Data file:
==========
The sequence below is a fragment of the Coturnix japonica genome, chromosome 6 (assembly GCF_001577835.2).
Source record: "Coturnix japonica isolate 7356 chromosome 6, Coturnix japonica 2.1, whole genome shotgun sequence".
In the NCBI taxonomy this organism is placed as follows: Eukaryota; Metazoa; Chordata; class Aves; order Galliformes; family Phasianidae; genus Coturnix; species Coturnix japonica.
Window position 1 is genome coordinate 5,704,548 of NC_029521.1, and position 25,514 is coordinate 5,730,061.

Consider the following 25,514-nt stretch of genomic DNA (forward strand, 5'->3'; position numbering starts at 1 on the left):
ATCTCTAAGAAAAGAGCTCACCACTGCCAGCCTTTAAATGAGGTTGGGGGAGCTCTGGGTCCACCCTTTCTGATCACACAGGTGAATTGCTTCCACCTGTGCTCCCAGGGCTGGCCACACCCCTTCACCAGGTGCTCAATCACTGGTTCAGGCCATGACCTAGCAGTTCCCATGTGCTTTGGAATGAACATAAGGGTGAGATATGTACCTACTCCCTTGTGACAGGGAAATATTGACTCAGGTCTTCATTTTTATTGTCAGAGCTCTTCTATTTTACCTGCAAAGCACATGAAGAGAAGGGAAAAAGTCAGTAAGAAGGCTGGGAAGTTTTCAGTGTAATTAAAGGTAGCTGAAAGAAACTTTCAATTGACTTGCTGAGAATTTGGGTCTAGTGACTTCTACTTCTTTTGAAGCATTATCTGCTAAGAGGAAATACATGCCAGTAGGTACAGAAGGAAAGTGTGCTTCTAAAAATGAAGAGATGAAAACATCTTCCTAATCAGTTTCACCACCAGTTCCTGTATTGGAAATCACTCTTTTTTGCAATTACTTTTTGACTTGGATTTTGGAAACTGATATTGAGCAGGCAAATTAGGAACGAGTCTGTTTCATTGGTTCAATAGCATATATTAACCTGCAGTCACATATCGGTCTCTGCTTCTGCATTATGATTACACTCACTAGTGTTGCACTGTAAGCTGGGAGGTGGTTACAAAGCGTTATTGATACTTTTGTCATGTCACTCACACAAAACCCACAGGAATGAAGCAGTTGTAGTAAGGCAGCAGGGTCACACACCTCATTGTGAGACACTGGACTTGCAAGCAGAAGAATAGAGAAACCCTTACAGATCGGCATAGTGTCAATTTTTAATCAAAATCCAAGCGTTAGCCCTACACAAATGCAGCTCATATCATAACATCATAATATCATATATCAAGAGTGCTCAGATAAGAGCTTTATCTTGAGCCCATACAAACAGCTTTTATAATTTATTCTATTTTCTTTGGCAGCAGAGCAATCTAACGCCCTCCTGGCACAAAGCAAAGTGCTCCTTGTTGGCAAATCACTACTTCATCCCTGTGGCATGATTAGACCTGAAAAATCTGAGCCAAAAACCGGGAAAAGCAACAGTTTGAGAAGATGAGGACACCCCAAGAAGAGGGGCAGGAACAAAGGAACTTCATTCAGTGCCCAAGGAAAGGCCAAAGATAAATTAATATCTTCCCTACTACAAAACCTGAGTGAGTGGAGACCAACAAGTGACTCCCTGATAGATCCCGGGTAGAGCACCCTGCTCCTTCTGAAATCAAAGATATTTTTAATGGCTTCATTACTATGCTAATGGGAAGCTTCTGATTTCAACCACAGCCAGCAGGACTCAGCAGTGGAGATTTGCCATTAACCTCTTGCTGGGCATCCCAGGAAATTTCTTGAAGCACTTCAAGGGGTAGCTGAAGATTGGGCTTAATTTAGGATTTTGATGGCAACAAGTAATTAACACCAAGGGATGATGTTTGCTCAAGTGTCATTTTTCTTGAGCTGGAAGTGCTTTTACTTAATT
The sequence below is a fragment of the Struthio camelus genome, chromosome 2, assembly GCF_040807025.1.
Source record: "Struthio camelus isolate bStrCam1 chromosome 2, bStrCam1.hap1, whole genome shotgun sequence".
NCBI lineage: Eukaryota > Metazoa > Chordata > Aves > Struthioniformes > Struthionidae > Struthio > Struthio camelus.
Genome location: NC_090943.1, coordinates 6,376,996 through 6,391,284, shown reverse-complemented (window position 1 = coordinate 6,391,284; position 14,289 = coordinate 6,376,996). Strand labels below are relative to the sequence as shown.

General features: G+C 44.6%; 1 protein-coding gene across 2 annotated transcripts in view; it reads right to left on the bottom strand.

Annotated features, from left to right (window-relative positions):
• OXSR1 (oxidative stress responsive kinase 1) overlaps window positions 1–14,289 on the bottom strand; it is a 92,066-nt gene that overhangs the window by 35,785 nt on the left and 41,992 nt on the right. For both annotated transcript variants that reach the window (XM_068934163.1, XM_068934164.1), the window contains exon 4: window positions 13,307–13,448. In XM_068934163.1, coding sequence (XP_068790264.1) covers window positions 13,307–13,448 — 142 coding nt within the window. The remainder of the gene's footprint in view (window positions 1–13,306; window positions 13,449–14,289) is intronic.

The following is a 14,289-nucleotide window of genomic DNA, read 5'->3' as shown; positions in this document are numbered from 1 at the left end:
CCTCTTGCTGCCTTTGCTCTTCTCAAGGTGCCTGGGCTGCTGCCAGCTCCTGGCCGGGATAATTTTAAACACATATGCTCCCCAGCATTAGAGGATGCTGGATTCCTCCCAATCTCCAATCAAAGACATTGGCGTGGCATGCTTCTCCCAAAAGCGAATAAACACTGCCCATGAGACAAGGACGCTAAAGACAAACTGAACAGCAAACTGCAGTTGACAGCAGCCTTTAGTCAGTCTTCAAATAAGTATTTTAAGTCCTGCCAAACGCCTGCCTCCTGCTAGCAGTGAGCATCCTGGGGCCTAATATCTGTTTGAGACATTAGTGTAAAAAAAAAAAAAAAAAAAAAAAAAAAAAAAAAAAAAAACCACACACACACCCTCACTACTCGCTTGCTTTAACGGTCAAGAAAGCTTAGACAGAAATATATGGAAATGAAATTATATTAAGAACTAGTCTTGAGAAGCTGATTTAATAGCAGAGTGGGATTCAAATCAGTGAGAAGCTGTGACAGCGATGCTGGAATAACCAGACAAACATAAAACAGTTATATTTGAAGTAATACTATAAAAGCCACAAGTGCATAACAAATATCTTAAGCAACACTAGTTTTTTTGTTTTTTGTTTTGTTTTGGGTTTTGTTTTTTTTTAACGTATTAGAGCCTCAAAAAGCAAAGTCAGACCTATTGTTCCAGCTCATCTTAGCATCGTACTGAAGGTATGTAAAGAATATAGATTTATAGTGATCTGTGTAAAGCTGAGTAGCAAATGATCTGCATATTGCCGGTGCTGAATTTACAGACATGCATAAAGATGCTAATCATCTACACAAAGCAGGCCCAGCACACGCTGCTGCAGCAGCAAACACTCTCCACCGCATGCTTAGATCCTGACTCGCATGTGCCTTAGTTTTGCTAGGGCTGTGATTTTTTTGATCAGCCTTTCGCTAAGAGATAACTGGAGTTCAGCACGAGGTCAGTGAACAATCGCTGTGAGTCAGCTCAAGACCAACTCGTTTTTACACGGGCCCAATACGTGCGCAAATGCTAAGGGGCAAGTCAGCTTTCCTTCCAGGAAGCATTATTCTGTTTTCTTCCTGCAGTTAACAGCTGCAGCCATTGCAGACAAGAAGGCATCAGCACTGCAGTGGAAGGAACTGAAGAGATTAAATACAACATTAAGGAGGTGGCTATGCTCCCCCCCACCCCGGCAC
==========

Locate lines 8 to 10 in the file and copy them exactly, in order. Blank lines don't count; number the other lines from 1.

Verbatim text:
Source record: "Struthio camelus isolate bStrCam1 chromosome 2, bStrCam1.hap1, whole genome shotgun sequence".
NCBI lineage: Eukaryota > Metazoa > Chordata > Aves > Struthioniformes > Struthionidae > Struthio > Struthio camelus.
Genome location: NC_090943.1, coordinates 6,376,996 through 6,391,284, shown reverse-complemented (window position 1 = coordinate 6,391,284; position 14,289 = coordinate 6,376,996). Strand labels below are relative to the sequence as shown.